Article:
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City Must Improve Its Services for English Learners

Wednesday, October 12, 2011 - 03:03 PM

Hear the newscast report by WNYC's Beth Fertig.

New York City schools are broadly failing to meet the needs of many of their thousands of students who are still learning English, and they must improve or they may face sanctions, state education officials announced Wednesday.

“Clearly the services are poor, and the best indication of that are the student outcomes,” John B. King Jr., the state education commissioner, said in a news conference by video link from Albany.

As a measure of the problem, he said, in 2010 only 7 percent of the city’s English language learners were found to have graduated on time and ready for college and careers. In the lower grades, 12 percent were proficient in English and 35 percent in math, well behind city averages.

“These numbers are not acceptable,” Dr. King said. “We can’t leave so many students behind academically without access to college and career opportunities.”

More than a year ago, the state directed the city to create a plan to improve its performance, and on Wednesday it released the city’s 31-page pledge. Among other things, the plan spells out the extent to which the city is in violation of state law with the services it does provide.

For example, in the 2009-10 school year, about 22 percent of new students who needed to take language assessments to see if they required special services were not tested in a timely manner, the plan said.
Because of shortages of certified teachers, 5,190 children were not getting the language lessons to which they were legally entitled, the city said Wednesday.

And some parents were being deprived of their legal right to choose what kind of program they wanted for their children, whether a bilingual program — in which major subjects are taught in a student’s native language — or all classes in English, with some extra help.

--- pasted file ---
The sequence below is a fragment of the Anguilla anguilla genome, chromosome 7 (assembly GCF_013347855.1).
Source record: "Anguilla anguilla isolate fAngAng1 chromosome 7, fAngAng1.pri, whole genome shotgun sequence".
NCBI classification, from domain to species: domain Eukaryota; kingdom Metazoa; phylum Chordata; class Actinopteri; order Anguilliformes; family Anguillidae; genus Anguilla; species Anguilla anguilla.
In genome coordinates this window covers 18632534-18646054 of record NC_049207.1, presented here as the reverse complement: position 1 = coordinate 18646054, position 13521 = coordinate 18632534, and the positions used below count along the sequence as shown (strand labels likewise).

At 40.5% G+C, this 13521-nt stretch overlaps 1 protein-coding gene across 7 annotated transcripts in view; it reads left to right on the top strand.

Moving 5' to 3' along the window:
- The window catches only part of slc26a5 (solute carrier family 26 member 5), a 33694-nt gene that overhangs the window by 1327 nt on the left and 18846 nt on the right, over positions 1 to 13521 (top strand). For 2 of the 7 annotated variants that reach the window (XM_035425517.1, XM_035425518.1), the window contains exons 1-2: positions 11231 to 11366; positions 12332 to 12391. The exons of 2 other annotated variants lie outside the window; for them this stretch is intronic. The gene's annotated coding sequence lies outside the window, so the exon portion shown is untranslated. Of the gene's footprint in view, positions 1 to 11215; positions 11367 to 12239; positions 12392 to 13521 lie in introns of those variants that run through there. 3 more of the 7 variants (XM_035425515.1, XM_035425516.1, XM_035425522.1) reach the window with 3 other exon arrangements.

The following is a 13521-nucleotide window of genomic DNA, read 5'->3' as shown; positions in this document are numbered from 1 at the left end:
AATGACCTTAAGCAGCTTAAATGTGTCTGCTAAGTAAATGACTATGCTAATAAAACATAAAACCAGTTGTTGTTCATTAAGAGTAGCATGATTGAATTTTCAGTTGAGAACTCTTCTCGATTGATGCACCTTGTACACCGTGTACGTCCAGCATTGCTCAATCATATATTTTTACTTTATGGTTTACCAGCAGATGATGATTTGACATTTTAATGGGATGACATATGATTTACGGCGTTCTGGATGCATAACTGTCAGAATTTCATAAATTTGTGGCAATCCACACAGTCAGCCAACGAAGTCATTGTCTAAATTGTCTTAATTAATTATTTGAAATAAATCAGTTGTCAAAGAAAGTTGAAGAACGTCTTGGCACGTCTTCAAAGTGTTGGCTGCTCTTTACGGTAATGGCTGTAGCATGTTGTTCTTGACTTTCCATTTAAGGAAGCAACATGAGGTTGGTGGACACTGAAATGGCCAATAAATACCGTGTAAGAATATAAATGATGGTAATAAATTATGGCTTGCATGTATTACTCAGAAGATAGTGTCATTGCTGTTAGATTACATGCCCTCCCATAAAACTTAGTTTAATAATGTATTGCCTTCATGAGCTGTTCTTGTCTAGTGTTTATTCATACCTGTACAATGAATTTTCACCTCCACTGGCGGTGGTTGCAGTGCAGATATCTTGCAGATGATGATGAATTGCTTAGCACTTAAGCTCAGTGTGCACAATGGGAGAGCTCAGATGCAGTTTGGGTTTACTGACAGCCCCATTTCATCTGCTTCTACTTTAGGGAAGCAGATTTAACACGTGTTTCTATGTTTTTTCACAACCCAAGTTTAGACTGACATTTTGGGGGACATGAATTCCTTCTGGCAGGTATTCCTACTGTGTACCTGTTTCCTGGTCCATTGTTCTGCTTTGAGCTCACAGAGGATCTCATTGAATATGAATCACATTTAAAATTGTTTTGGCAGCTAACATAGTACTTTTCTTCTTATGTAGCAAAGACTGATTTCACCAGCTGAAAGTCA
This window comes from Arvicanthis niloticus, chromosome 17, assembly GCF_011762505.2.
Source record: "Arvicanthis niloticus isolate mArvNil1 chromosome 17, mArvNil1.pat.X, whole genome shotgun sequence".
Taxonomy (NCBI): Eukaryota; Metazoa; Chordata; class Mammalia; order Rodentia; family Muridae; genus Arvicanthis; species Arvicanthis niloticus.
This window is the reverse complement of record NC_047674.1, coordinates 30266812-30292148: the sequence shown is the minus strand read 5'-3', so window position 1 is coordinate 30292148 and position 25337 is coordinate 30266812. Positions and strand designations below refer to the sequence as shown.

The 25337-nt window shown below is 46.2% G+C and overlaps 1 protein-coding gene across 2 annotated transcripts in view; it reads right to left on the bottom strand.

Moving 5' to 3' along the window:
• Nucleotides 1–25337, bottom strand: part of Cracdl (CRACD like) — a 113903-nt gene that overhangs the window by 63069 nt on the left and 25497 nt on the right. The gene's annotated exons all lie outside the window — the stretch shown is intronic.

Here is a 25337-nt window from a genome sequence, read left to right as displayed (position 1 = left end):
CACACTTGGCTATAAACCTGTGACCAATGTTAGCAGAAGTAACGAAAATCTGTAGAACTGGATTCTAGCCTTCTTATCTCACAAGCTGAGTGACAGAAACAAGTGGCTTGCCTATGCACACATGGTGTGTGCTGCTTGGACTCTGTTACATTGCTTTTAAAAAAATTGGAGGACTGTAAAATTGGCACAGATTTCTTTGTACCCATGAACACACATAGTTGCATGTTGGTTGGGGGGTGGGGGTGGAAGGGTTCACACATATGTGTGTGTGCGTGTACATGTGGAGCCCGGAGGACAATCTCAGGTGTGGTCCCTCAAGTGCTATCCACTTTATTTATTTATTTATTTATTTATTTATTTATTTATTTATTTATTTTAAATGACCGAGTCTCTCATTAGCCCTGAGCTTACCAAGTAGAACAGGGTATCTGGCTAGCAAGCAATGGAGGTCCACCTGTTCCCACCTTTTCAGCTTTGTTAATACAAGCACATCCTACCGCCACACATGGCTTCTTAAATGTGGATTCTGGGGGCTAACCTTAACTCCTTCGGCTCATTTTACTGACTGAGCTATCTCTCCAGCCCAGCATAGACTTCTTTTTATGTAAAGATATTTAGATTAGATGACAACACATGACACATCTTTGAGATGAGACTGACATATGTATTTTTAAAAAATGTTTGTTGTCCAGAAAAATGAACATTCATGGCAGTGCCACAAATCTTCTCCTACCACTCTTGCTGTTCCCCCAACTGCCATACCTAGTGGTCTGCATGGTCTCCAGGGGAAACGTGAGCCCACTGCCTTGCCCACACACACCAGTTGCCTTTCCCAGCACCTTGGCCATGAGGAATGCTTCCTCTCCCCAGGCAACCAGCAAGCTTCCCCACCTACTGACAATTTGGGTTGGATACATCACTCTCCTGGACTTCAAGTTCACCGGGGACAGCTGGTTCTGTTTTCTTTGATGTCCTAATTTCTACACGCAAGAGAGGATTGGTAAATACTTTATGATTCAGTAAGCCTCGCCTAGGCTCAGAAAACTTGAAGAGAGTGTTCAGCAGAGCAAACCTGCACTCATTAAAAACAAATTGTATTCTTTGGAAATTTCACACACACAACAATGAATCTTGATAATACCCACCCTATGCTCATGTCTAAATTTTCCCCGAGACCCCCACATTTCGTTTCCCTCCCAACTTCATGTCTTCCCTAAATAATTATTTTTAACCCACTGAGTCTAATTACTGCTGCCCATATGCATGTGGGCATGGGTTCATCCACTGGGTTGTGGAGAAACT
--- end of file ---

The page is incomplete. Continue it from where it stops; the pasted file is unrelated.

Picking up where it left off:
The plan promises that the city will begin 125 new bilingual programs at schools in the next three years, and substantially improve its record of providing services. Dr. King said the state was serious about holding the city accountable for meeting its goals, but he stopped short of detailing what sanctions it would face if it failed.

The city’s plan calls for placing the main burden of accountability on its more than 1,600 principals; it may place letters in their files or withhold money from their schools if they fail to provide the appropriate paperwork and services.

It also pledges to improve monitoring, try to hire more bilingual teachers and provide extra training on the state’s requirements.
Dr. King said there was no new money for the initiative, and the city said it would use existing resources in its cash-poor budget.

In a statement, Dennis M. Walcott, the city schools chancellor, said he looked “forward to working with Commissioner King to implement this bold plan.” But no city officials were present at the state’s news conference, in what seemed an indication of a continuing disagreement on how to portray school performance.

The city prefers to focus on achievements made — the graduation rate for English language learners, for example, leapt to 41.5 percent in 2010 from 25.1 percent in 2007. The state has been trying to underscore how much further there is to go.
City officials released data Wednesday showing that its compliance had already begun to improve.

During the 2010-11 school year, 86 percent of students with home languages other than English were quickly tested for services, up from 78 percent in 2009-10.

The percentage of students not receiving appropriate services is now smaller, officials said. Of the 165,000 students classified as English learners in the 2010-11 school year, 650 got no services at all and 2,395 lacked an appropriately licensed teacher. Of those 2,395 students, 240 had been struggling to learn English for at least six years.

In general, English language learners test into general education classes after two years, but they are still counted in that classification for accountability purposes two years after they leave the special language classes.
Community groups applauded the announcement, saying they hoped it heralded an era of new attention to a longstanding problem.

“Despite persistent underperformance on measures of academic achievement, English Language Learner students have long been overlooked in wave upon wave of New York City’s broad-based school reform efforts,” Advocates for Children, a legal aid organization, said in a statement. “Too often we have found that problems arose because E.L.L.’s were an afterthought, if they were considered at all.”

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